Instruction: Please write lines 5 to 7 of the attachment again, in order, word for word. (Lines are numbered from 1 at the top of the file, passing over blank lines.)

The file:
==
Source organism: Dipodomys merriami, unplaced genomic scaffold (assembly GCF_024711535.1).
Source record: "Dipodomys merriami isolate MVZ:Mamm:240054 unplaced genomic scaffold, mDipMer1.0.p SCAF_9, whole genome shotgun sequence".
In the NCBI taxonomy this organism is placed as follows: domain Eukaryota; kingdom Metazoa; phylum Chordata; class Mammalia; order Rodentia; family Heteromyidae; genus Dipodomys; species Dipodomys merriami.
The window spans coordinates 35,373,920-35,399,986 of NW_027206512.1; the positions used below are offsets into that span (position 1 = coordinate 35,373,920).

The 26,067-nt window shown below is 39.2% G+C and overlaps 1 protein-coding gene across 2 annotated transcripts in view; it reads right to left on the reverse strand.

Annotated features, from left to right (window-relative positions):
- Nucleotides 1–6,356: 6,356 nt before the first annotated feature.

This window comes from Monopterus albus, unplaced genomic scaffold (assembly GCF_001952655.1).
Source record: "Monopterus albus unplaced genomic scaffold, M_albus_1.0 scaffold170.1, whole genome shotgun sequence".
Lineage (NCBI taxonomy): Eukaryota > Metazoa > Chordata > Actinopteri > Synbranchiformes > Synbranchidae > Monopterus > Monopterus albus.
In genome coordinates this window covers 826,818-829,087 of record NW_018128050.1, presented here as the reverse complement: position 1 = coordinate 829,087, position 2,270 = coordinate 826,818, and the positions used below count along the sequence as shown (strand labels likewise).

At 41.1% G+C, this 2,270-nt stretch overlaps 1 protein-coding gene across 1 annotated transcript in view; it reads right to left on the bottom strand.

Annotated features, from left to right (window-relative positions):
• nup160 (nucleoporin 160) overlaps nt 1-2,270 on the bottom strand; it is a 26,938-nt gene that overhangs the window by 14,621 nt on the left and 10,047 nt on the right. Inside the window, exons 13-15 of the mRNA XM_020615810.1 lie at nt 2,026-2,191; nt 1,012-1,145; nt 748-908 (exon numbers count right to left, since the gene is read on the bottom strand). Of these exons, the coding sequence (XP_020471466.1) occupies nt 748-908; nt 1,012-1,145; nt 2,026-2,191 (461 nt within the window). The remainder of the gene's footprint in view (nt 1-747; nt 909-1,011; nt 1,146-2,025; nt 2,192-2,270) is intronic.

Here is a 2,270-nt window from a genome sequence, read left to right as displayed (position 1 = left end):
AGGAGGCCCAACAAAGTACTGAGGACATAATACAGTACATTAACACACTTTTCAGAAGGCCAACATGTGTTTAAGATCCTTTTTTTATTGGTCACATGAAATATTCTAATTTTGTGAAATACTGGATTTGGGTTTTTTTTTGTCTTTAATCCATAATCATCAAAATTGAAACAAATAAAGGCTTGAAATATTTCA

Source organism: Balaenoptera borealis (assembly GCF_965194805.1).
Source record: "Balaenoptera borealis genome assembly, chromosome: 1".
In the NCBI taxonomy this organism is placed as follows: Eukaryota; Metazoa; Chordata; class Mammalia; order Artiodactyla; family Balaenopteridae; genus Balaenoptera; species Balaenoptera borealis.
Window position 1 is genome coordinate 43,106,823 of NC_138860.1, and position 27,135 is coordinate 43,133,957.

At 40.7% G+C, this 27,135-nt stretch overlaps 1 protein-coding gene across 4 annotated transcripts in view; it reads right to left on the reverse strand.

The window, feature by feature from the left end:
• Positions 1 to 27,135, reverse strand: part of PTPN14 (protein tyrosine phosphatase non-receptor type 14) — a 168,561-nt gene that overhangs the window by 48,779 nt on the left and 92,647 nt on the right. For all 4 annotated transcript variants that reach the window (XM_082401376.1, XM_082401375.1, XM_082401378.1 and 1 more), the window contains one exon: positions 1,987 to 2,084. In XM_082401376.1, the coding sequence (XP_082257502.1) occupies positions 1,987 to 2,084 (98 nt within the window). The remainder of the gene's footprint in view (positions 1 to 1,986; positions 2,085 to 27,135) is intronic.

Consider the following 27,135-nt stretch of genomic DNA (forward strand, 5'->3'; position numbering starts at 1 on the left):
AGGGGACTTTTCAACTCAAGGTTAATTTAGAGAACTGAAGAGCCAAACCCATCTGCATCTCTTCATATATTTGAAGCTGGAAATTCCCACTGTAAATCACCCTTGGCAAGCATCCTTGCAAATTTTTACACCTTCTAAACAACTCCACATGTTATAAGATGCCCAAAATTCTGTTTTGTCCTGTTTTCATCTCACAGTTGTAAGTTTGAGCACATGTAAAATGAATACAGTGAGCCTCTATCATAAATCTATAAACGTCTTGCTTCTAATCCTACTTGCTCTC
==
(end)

The 26,067-nt window shown below is 39.2% G+C and overlaps 1 protein-coding gene across 2 annotated transcripts in view; it reads right to left on the reverse strand.

Annotated features, from left to right (window-relative positions):
- Nucleotides 1–6,356: 6,356 nt before the first annotated feature.